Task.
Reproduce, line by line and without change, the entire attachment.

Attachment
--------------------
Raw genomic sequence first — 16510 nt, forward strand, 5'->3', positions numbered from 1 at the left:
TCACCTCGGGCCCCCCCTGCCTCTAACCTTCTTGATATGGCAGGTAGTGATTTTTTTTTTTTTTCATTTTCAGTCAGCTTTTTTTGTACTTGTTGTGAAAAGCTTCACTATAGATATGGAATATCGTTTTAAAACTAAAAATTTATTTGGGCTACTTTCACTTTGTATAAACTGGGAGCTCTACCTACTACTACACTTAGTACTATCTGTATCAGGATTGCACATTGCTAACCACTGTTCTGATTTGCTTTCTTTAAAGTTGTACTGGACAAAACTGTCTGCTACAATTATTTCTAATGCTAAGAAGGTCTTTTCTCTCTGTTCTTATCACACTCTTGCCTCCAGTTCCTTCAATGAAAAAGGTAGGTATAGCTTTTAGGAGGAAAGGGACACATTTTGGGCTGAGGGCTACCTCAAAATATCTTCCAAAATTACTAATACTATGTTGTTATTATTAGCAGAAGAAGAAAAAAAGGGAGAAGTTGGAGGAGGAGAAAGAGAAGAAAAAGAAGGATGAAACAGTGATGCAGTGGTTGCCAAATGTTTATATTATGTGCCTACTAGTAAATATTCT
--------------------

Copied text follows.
Raw genomic sequence first — 16510 nt, forward strand, 5'->3', positions numbered from 1 at the left:
TCACCTCGGGCCCCCCCTGCCTCTAACCTTCTTGATATGGCAGGTAGTGATTTTTTTTTTTTTTCATTTTCAGTCAGCTTTTTTTGTACTTGTTGTGAAAAGCTTCACTATAGATATGGAATATCGTTTTAAAACTAAAAATTTATTTGGGCTACTTTCACTTTGTATAAACTGGGAGCTCTACCTACTACTACACTTAGTACTATCTGTATCAGGATTGCACATTGCTAACCACTGTTCTGATTTGCTTTCTTTAAAGTTGTACTGGACAAAACTGTCTGCTACAATTATTTCTAATGCTAAGAAGGTCTTTTCTCTCTGTTCTTATCACACTCTTGCCTCCAGTTCCTTCAATGAAAAAGGTAGGTATAGCTTTTAGGAGGAAAGGGACACATTTTGGGCTGAGGGCTACCTCAAAATATCTTCCAAAATTACTAATACTATGTTGTTATTATTAGCAGAAGAAGAAAAAAAGGGAGAAGTTGGAGGAGGAGAAAGAGAAGAAAAAGAAGGATGAAACAGTGATGCAGTGGTTGCCAAATGTTTATATTATGTGCCTACTAGTAAATATTCT